The 1959-1960 academic year introduced Developmental Psychology and Personality to the course catalog, along with The Biblical View of Human Personality. During that academic year, Stillman designated psychology as a general education requirement. Then, the course catalog listed psychology as a minor in 1967 and added Introduction to Statistics to the curriculum.
Our records do not indicate the definitive growth of, or disappearance of the Psychology Department after 1967. However, the College’s records and personal interviews indicate that a separate Psychology Department did not exist from at least 1984 until 2007. Rather, for some time, Dr. Charles Millar, Dr. John Hussey, and then Dr. Alice Thompson and Dr. Anthony Nzeocha, as part of the Education Department, taught 18 hours of psychology courses including Introduction to Psychology, Child Psychology, Abnormal Psychology, Social Psychology, Testing and Measurement and, of course, Educational Psychology. When faculty members Dr. Sonya Lawson Hutchinson, Dr. Sandra Jemison and Dr. Anthony Nzeocha began developing the psychology major in 2007, the Education Department in the Division of Education housed psychology courses. The psychology professors continued supporting general education requirements by offering Introduction to Psychology and taught the following courses for Education majors: Child Psychology, Adolescent Psychology, Abnormal Psychology, Social Psychology and Educational Psychology.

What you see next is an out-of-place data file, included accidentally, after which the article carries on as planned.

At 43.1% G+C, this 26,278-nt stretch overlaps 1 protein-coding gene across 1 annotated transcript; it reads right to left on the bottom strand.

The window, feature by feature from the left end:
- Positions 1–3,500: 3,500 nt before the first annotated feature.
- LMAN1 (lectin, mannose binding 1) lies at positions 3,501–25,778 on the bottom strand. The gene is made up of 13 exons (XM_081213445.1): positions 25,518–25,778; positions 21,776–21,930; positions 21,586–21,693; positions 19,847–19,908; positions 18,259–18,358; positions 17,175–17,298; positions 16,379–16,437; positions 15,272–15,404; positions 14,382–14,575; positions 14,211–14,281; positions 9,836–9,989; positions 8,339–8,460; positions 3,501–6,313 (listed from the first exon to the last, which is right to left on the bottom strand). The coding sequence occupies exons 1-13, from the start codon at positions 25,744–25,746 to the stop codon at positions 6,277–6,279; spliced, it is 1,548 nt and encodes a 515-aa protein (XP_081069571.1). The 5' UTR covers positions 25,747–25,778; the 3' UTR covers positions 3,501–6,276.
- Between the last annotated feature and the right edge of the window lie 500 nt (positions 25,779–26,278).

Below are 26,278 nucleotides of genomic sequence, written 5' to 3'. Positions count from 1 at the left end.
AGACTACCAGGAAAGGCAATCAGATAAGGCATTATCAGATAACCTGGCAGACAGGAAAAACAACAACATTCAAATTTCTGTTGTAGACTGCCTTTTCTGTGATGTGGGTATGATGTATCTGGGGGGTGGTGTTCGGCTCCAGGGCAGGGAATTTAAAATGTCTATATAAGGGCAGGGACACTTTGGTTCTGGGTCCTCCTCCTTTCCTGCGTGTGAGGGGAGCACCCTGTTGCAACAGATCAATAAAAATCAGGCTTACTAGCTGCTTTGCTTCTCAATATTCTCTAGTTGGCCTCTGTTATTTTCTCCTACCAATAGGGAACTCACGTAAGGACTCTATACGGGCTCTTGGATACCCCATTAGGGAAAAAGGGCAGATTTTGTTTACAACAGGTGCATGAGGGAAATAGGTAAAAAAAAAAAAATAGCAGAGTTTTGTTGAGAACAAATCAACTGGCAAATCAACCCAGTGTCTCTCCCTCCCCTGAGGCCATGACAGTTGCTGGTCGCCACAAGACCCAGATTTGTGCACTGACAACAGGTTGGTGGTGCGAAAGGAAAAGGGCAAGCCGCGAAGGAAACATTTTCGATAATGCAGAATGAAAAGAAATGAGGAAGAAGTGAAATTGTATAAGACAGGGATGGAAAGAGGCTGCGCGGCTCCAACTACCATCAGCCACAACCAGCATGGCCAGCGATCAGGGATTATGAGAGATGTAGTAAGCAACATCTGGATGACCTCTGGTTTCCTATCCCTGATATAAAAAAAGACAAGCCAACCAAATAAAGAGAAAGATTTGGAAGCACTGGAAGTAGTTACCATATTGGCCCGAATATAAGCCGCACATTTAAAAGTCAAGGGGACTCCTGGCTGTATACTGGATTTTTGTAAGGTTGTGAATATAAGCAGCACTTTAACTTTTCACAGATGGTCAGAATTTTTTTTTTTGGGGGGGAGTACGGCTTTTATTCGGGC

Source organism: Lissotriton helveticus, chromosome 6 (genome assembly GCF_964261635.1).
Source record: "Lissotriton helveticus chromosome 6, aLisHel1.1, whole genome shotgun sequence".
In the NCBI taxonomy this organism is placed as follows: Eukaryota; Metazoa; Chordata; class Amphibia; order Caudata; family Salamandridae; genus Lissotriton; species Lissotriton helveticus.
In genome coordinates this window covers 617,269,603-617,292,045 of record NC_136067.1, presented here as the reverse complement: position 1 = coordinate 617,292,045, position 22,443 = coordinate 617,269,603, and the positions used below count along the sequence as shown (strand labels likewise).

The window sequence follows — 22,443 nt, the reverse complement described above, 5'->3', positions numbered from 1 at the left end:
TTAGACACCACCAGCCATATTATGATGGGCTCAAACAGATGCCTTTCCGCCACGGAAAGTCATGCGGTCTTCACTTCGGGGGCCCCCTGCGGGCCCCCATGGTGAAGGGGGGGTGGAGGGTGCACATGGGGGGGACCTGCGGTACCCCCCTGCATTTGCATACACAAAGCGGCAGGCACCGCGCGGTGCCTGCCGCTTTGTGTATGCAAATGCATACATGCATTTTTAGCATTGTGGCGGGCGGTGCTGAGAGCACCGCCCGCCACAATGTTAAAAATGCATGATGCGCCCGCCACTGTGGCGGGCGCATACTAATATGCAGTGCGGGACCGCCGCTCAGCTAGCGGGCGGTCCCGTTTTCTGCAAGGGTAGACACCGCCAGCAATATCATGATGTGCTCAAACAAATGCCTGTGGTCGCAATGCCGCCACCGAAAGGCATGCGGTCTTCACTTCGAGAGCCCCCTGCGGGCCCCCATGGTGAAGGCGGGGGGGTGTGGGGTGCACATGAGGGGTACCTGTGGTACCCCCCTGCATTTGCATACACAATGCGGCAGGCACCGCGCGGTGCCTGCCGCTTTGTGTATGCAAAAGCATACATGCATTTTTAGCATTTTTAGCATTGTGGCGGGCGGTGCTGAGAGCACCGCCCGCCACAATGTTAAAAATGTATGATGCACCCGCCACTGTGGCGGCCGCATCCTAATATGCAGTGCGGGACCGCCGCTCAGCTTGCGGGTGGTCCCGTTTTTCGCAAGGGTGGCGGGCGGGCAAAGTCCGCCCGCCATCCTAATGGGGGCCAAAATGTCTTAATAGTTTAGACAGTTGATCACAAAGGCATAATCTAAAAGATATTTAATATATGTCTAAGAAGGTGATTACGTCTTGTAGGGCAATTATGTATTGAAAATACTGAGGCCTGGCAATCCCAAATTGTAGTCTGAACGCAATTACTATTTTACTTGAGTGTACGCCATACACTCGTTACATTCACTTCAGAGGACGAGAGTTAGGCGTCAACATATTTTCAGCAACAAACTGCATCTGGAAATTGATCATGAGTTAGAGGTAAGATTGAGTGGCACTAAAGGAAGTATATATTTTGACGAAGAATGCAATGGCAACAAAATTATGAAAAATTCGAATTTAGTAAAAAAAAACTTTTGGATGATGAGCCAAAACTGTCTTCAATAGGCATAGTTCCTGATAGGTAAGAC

Psychology re-emerged as an official major and autonomous department in the fall of 2008, with Dr. Hutchinson as the first Black female chairperson. Together, the Faculty developed an interdisciplinary, research-centered curriculum, seeking to provide students with the foundation for applying to and successfully completing graduate school. Thus, the faculty developed Junior Thesis, Research Methods, Senior Thesis and Statistics courses.